This review of HARRY POTTER AND THE CURSED CHILD contains MAJOR of spoilers. If you want to read this book, do not read this post.
You’ve been warned.
Disappointed. That’s the word. And not like those people who were shocked and dismayed to discover the hefty hardback they’d preordered was a play instead of a novel. When I bought my copy I knew what I was getting. The play itself isn’t even written by J.K. Rowling, but by Jack Thorne (which it says right on the cover by the way). But even the knowing of these things did not prevent me feeling cheated as I read the script, nor did it prevent me from directing my disgruntled emotions toward J.K. Rowling, because it was the plot that I found lacking. That, I believe, was all her.
The opening scene of the play is a dramatized version of the prologue in Deathly Hallows. This didn’t bother me at first, because it made sense to me as a springboard into the new story and would appeal to fans of the books. But that wasn’t the only old scene that was put into the story.
The plot centers around the use and misuse of a time turner. Now, time travel is tricky any way you slice it, and in my reading/viewing experience, often leaves approximately 458,290,002 plot holes behind that you need to caulk and spackle. Kudos to anyone who does it. But this rolling back of time, plus the occasional nightmare of Harry Potter, had multiple scenes thrown in from the original books. While this is a lesser complaint, I was hoping for more new content.
I was also frustrated by what seemed to me like a whiny violin play for sympathy over characters that I most often see mooned over by fans. Namely Severus Snape (who by the way is my favorite), Cedrick Diggory, and Neville Longbottom.
The initial jump back into time is all in an effort to save the tragically killed Cedrick Diggory. This screws up life and the world because Cedrick apparently turned Death Eater and killed Neville at the battle of Hogwarts. If Neville dies, then Voldemort lives, because Neville is responsible for destroying one of Moldy-Volde’s Horcruxs.
Now, we can rush past the whole Hufflepuff Cedrick becoming a Death Eater issue and play the “Author knows best” card, but by the time I hit this part of the play my eye was already twitching. Then when Severus Snape turned up alive in this new world, and gave his life AGAIN to make it all be right, I felt like I’d been roped into crying over the same crap I’d already been through with Deathly Hallows. Plus, there was this whole emotional moment when Snape is told that Harry named his child after him. Snape’s dying words are, “Tell Albus Severus Potter, that I’m proud he bears my name.”
But by far the worst part for me, was when I found that Voldemort was the father of Bellatrix Lestrange’s child, a little girl born just before the battle of Hogwarts. Sex? Voldemort? No. That is an oddity that no amount of “author knows best” can excuse in my mind. I just don’t buy it. I felt like I was reading fan fiction. Nothing wrong with fan fiction! I’ve written some myself. Except, I just think that Rowling doesn’t need to do that.
I’ve read The Cuckoo’s Calling. I’d give it a solid 5 stars. I heard mixed reviews on it, some harping on the fact that it didn’t really sell until the news popped out that Robert Galbraith was J.K. Rowling. Of course that made it sell. J.K. Rowling had already been tested in the fires of unknown authordom and found brilliant. Rightfully so. She is utterly fantastic. Nobody knew Robert Galbraith. Why risk picking up his book instead of John Grisham’s? I call it courage to go through those fires again when her name would have sold it easily without the initial rejection.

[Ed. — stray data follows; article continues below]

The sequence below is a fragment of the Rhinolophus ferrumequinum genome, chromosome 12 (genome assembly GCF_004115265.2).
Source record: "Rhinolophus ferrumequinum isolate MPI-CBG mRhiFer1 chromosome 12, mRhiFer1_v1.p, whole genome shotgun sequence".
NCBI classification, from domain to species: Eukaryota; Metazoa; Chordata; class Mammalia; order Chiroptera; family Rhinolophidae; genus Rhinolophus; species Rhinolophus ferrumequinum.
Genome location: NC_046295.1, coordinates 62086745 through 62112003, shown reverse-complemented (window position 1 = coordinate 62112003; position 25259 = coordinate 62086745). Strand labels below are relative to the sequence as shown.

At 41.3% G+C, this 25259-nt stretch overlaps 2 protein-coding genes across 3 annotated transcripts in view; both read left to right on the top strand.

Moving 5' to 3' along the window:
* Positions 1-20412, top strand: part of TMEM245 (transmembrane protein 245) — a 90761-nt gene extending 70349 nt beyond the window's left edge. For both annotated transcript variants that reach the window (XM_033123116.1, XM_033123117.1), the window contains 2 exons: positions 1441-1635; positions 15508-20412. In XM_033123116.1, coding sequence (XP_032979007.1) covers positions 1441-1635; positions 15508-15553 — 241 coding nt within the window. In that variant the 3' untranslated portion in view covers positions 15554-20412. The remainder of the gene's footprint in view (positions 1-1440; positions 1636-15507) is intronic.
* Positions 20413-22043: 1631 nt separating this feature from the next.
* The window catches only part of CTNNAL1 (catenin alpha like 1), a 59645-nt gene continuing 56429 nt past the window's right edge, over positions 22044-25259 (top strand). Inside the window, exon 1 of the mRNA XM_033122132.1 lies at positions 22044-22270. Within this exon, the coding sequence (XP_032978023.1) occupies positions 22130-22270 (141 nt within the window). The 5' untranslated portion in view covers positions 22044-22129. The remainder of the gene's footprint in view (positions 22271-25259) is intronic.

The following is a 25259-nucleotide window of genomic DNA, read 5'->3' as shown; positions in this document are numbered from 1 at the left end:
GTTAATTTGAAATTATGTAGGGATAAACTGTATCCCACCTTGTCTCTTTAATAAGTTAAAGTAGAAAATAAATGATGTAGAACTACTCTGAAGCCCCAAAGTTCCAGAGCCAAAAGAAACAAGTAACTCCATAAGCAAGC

But that’s just what I mean, she’s too good to have to repackage the old franchise. She’s a true writer, and probably has a thousand untold stories dancing in her head. And while I love Harry Potter, I think she deserves to work on the new and not fall under the hypnosis of the MORE HARRY! MORE HARRY! chant from fans and publishers. That’s what Pottermore is for. She has there the blessing of a forever fandom, where she can post endless anecdotes and updates on her characters to the eager approval of all. Most authors just have to walk away from their favorite characters when the story is done being told.
And stories do end. Harry’s mortgage, petty marital arguments, and eventual aging arthritic knees will not make for compelling sequels. Harry has now saved the world for Voldemort TWICE. How many times can a person save the world from a super-villian that they’ve already vanquished? Is Harry a Saturday morning cartoon of a DC comic now? And if I have to believe he is going to save the world THREE times from He Who Shall Not Be Named…well, I just won’t.
In case this post sounds utterly negative and like I hate the continuing Harry Potter franchise, I LOVELOVELOVED Fantastic Beasts and Where to Find Them. The world she created in the Potter books was bigger than just Harry. Give me more new characters like Newt Scamander and I’ll come back forever. Also, the play is scheduled to open in NYC. If by any chance I could secure tickets, I would sure as anything still go, but it wouldn’t be because I was in love with the plot. It had some very fascinating special effects written in, which I would love to see worked out on stage.